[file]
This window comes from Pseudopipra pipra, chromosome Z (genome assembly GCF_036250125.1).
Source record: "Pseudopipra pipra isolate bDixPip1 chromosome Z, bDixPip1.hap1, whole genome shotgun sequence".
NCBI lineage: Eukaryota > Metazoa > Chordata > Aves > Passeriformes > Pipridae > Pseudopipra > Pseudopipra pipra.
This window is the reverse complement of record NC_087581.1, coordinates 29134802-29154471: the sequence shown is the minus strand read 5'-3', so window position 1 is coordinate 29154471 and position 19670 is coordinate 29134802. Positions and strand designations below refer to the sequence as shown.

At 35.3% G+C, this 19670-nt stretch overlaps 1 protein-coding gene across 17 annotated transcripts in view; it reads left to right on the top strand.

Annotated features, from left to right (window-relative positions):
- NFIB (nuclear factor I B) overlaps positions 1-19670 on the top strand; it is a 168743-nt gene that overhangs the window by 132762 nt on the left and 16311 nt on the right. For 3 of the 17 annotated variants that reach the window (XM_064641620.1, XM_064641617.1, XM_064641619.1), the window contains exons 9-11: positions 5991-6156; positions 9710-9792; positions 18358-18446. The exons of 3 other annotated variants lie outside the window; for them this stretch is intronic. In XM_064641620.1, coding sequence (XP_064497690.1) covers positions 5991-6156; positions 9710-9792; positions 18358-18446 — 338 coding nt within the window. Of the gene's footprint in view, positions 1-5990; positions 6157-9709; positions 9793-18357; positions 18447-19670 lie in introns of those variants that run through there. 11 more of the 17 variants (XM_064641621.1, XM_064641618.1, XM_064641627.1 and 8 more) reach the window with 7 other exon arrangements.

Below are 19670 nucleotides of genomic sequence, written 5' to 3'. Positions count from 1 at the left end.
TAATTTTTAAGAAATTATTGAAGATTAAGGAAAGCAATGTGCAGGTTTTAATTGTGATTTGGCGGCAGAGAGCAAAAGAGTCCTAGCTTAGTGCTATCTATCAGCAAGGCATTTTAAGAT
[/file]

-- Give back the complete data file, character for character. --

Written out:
This window comes from Pseudopipra pipra, chromosome Z (genome assembly GCF_036250125.1).
Source record: "Pseudopipra pipra isolate bDixPip1 chromosome Z, bDixPip1.hap1, whole genome shotgun sequence".
NCBI lineage: Eukaryota > Metazoa > Chordata > Aves > Passeriformes > Pipridae > Pseudopipra > Pseudopipra pipra.
This window is the reverse complement of record NC_087581.1, coordinates 29134802-29154471: the sequence shown is the minus strand read 5'-3', so window position 1 is coordinate 29154471 and position 19670 is coordinate 29134802. Positions and strand designations below refer to the sequence as shown.

At 35.3% G+C, this 19670-nt stretch overlaps 1 protein-coding gene across 17 annotated transcripts in view; it reads left to right on the top strand.

Annotated features, from left to right (window-relative positions):
- NFIB (nuclear factor I B) overlaps positions 1-19670 on the top strand; it is a 168743-nt gene that overhangs the window by 132762 nt on the left and 16311 nt on the right. For 3 of the 17 annotated variants that reach the window (XM_064641620.1, XM_064641617.1, XM_064641619.1), the window contains exons 9-11: positions 5991-6156; positions 9710-9792; positions 18358-18446. The exons of 3 other annotated variants lie outside the window; for them this stretch is intronic. In XM_064641620.1, coding sequence (XP_064497690.1) covers positions 5991-6156; positions 9710-9792; positions 18358-18446 — 338 coding nt within the window. Of the gene's footprint in view, positions 1-5990; positions 6157-9709; positions 9793-18357; positions 18447-19670 lie in introns of those variants that run through there. 11 more of the 17 variants (XM_064641621.1, XM_064641618.1, XM_064641627.1 and 8 more) reach the window with 7 other exon arrangements.

Below are 19670 nucleotides of genomic sequence, written 5' to 3'. Positions count from 1 at the left end.
TAATTTTTAAGAAATTATTGAAGATTAAGGAAAGCAATGTGCAGGTTTTAATTGTGATTTGGCGGCAGAGAGCAAAAGAGTCCTAGCTTAGTGCTATCTATCAGCAAGGCATTTTAAGAT